The Trouble With this Dickens Christmas

The Unexpected Story of Christopher Robin

A. A. Milne wrote the first Winnie-the-Pooh book in 1926. In 2017, that silly old bear is still a household name. He’s one of the most enduring and timeless childrens’ characters and for good reason. He, his friends, and his world are a perfect capsule of child-like innocence, happiness, and imagination. Goodbye Christopher Robin, directed by Simon Curtis, is not really the story about the creation of Winnie-the-Pooh; it’s about the relationship between a father and son that was defined for good or bad by the creation of Winnie-the-Pooh. And it was this very thing, particularly the bad, that I wasn’t expecting out of a story seemingly as wholesome as this. A.A.Milne (Domhnall Gleeson) is trying to replenish his career as a writer after fighting in the First World War, but still experiences PTSD. To curb this, he uproots his family, moving them to the Sussex countryside. After a debilitating writers block, Milne is inspired by playing with his son Christopher Robin, nicknamed “Billy” (Wi…

Lady Bird Sees the Debut of a New Great Director

Greta Gerwig’s been one of indie filmmaking’s brightest stars for a few years now. With Lady Bird though, she’s making her directorial debut and it’s a role she imparts a sense of comfort in. Because not only is this movie quite clearly very personal, and probably semi-autobiographical, but Gerwig shows she has a very natural directorial eye. A coming-of-age story, Lady Bird follows a year in the life of free-spirited Sacramento native Christine McPherson (Saoirse Ronan) who insists on being called “Lady Bird”. Namely, it’s her final year of high school, as she plans for her future and dreams of going to university in New York, while also dealing with typical teen drama in her friendships and love life. Most notable, is her troubled relationship with her mother (Laurie Metcalf), whose concerns and frank expectations often clash with Lady Bird’s own values and lifestyle. Lady Bird is certainly a Greta Gerwig film. If it’s title character had at any point taken up dancing, this might have…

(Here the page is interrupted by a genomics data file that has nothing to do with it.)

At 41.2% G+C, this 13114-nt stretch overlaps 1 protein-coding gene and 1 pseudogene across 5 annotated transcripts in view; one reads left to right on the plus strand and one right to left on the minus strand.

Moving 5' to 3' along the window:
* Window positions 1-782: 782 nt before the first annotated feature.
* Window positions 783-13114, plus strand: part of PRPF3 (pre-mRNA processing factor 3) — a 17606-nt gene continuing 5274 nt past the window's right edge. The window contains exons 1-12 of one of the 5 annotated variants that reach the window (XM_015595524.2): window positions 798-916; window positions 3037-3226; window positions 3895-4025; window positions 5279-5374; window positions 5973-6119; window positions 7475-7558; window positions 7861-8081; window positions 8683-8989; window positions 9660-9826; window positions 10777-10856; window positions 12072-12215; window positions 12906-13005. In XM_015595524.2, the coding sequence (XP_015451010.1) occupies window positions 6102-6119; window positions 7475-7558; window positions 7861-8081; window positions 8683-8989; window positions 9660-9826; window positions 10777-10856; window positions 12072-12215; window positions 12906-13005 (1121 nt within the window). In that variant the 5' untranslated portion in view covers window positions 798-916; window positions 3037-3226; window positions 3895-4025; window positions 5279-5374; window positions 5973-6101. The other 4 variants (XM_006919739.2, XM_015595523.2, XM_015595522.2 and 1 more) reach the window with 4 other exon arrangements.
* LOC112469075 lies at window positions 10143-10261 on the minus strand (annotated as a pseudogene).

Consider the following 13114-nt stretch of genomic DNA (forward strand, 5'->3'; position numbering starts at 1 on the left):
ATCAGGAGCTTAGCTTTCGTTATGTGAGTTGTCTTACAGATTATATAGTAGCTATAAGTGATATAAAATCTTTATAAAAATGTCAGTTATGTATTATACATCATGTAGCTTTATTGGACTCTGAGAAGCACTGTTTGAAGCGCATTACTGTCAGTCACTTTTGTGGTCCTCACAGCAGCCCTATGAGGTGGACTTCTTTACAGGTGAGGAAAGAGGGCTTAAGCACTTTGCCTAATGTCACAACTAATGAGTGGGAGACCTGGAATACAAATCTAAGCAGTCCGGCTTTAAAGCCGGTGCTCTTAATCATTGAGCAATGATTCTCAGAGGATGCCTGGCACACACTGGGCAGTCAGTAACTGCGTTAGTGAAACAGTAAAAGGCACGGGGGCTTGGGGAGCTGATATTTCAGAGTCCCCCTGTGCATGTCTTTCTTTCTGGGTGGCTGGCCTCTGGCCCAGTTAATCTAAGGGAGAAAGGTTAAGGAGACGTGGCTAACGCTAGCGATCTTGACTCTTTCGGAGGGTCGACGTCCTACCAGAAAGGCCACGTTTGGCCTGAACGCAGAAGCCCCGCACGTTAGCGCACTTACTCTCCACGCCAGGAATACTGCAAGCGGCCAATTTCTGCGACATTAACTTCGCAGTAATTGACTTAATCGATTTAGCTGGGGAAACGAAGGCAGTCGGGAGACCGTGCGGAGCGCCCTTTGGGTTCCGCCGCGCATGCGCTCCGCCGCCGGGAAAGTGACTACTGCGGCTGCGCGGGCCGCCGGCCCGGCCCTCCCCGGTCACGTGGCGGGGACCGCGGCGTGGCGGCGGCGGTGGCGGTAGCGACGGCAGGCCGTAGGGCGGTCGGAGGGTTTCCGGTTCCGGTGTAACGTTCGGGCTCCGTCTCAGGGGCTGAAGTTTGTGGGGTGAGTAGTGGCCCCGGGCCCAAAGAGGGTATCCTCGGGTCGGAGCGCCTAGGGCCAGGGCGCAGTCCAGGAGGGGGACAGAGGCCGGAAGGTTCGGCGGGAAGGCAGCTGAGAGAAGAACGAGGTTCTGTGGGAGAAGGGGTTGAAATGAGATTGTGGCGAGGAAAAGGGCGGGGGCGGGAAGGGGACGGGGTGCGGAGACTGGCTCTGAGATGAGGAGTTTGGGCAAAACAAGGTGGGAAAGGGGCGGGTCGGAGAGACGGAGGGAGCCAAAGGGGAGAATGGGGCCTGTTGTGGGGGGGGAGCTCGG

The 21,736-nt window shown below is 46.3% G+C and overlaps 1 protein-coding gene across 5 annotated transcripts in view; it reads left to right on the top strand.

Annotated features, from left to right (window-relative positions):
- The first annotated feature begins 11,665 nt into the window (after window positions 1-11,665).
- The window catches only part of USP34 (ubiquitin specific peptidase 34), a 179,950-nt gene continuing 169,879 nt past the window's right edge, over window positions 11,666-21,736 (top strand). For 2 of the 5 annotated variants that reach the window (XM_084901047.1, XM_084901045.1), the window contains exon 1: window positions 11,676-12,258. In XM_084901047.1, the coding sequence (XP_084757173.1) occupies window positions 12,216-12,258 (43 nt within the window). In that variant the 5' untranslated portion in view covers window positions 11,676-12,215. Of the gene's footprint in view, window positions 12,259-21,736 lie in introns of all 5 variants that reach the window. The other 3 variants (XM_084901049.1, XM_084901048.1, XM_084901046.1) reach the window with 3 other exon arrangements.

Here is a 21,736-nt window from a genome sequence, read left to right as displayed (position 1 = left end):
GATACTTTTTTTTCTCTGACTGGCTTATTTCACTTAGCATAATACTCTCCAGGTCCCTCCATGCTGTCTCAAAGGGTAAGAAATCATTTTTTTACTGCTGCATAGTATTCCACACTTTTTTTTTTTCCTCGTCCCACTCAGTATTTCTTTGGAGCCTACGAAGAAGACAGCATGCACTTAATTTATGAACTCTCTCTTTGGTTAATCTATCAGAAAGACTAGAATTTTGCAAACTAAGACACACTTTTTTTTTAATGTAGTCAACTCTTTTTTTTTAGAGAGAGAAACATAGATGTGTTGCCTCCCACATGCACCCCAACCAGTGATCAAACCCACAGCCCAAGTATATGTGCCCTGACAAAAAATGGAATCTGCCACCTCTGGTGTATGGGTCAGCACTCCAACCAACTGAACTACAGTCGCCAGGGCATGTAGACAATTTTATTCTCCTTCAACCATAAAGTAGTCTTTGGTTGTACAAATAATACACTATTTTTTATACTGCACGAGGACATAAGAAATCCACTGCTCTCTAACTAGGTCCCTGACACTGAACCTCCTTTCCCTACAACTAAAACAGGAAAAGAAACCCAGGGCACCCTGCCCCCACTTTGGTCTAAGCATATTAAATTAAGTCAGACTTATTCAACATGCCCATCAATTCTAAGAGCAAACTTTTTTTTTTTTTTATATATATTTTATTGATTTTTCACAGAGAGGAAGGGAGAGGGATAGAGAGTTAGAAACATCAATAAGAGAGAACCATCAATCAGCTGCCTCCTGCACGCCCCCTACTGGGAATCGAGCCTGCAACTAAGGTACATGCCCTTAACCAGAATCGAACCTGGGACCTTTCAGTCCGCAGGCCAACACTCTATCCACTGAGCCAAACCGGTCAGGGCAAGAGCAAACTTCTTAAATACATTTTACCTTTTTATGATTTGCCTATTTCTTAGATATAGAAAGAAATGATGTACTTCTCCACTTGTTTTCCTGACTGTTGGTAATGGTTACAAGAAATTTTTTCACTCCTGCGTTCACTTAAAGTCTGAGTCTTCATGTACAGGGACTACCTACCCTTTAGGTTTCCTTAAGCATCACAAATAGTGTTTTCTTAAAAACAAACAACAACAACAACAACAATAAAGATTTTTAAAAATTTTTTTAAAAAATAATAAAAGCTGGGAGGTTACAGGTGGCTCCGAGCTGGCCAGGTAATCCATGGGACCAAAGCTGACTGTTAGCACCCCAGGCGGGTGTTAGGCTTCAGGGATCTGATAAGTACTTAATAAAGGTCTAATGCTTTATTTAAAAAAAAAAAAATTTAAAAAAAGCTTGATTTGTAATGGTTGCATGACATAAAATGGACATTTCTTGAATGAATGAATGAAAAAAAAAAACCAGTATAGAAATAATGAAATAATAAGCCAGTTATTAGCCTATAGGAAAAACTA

Why to Look Out for Three Billboards Outside Ebbing, Missouri

The relationship between the public and the police is one of the major things under scrutiny in Three Billboards Outside Ebbing, Missouri, a film which is ruthlessly brutal and affecting. It’s directed by Martin McDonagh whose previous films, the fantastic In Bruges, and the pretty good Seven Psychopaths, are known for combining serious, usually lethal actions, with black comedy. And while there is a darkly comic edge to this film, it’s by far his most serious project, and his most excellent. Mildred Hayes (Frances McDormand), in an effort to raise awareness and reopen the rape-murder case of her daughter, pays for three billboards outside the town of Ebbing, Missouri that explicitly shame the law enforcement for not solving it. This is met with backlash considering the billboards specifically attack Chief Bill Willoughby (Woody Harrelson), who in addition to being a well-liked figure in the community, is suffering from terminal cancer. The film focuses on Mildred becoming a pariah bec…